Lauren Worsham in Dog Days at
Fort Worth Opera
Photo:  Fort Worth Opera
Of course this got me thinking about other moments in live or recorded performance that have moved me beyond measure. I hope, as people who appreciate music and communication, you have had similar experience. I can only list a few:

  • In 2015 I went to the Fort Worth Opera Festival, and saw an amazing new work called Dog Days by composer David T. Little and librettist Royce Vavrek. The premise was a USA after a war on our own lands, and a family living in poverty and hardship in the aftermath. There was a scene of unimaginable pain where the teenage daughter of the family sings that the hardship and starvation has finally left her feeling beautiful. I can't write of it now without getting very emotional.
  • Everybody and his brother knows of my passion for the opera Norma. When I saw the opera in Washington in 2013, it might have been the first time I fully appreciated Norma's words, "Son io!" in the last act. She admits her guilt, having betrayed her vows as a priestess and borne two children with the enemy Roman consul. She is ready to die alongside her lover. I was wrecked. There are some moments that just do that. (Angela Meade, directed by Francesca Zambello, if you're wondering.)
  • I have always been a big supporter of smaller opera companies that give younger, aspiring singers opportunity. I have worked for some behind the scenes. This happened when I saw the Bronx Opera perform La Boheme in 2013. Even though there were flaws in the production, some of them unforgivable, I was moved beyond measure in the last act. I was in tears when Mimi died. (Sorry if that's a spoiler.) But I was overcome with sobbing when Mimi was present at the curtain call, not dead after all. I honestly had never experienced La Boheme so deeply before.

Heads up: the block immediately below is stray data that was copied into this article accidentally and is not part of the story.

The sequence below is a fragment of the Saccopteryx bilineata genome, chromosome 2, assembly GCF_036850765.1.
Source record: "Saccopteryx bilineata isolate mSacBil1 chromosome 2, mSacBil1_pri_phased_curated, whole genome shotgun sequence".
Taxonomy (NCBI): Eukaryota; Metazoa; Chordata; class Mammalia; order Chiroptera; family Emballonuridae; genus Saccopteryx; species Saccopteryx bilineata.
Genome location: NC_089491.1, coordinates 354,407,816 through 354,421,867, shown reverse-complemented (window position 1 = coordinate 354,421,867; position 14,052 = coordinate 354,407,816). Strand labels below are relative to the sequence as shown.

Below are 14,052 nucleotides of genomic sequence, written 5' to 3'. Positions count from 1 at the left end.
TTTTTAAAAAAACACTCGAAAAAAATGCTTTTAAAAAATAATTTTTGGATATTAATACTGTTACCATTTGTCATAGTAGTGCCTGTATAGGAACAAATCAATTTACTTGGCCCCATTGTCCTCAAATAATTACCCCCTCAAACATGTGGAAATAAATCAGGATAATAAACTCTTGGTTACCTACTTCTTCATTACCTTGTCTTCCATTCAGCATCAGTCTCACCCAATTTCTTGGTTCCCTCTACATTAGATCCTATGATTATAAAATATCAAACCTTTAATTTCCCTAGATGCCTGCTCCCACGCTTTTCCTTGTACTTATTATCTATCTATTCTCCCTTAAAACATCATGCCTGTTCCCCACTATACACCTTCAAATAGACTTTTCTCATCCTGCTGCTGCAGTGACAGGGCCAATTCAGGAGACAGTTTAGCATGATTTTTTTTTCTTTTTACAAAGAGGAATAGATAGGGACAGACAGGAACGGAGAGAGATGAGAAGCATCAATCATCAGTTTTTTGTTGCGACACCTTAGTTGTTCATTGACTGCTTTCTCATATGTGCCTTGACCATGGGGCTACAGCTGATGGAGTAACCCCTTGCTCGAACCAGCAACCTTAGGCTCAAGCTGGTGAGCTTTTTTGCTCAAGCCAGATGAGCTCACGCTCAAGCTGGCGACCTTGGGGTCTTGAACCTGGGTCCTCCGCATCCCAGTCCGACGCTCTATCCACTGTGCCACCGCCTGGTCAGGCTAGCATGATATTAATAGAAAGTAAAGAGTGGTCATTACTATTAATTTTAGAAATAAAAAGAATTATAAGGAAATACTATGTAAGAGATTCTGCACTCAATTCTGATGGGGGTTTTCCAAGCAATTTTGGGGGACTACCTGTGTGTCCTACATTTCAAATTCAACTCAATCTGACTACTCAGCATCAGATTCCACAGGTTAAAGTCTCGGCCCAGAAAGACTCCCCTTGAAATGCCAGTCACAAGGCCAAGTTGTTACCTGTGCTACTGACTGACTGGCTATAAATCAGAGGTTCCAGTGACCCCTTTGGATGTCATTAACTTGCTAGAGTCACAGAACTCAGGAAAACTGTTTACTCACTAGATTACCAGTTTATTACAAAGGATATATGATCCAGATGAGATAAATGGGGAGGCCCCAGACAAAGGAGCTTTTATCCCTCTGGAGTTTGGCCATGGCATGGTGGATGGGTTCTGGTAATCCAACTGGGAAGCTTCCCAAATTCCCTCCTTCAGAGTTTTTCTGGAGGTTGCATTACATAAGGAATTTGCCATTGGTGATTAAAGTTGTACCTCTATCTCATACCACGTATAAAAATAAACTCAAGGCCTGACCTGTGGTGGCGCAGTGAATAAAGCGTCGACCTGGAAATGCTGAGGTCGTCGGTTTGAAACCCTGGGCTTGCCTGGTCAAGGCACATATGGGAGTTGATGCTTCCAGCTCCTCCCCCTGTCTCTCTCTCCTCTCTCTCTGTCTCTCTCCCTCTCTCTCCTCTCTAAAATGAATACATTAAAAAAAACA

• I have also written at length about the Verdi Requiem. A few years ago I started what I intended to be a "Ten Days, Ten Verdi Requiems" series. I couldn't make it to 10 days because it was so overwhelming emotionally. Also, life. You know how annoying that can be. Well this review was the first of the series. Van Karajan at the podium and some of the most stellar singers of the age as soloists, as well as a first-rate chorus and orchestra. I honestly could not move as I watched this performance on DVD. It was simply amazing.
  • In 2011 I saw the New York City Opera (it was a thing back then) debut of the amazing tenor David Lomeli, as Nemorino in L'Elisir d'Amore.  It was magic. There was a moment after that aria known to us all, Una furtiva lagrima, when the applause was thunderous and very long-lasting, and David wrapped his arms around himself in a big self-hug. Even the NY Times reporter couldn't tell whether he was laughing or crying. He later told me it was both! It was his moment of arrival, and I felt lucky to have witnessed it. As with all of these stories, the memory brings tears to my eyes, and I am very fortunate to call David a friend now. (I can not say what names he might call me!)

I have so many stories--I haven't even mentioned the many amazing productions I've seen at Glimmerglass or one or two that I myself produced with a small group in NYC--but what strikes me today is that they are all quite some time ago. I need to fix that. I actually have written in the past year about similar moving experiences. Nowadays, living in coastal NC, most performance that I see is online. That's OK. I just need to do more of it. 

What about you? Do you have similar experiences?

The video that started this whole line of thought: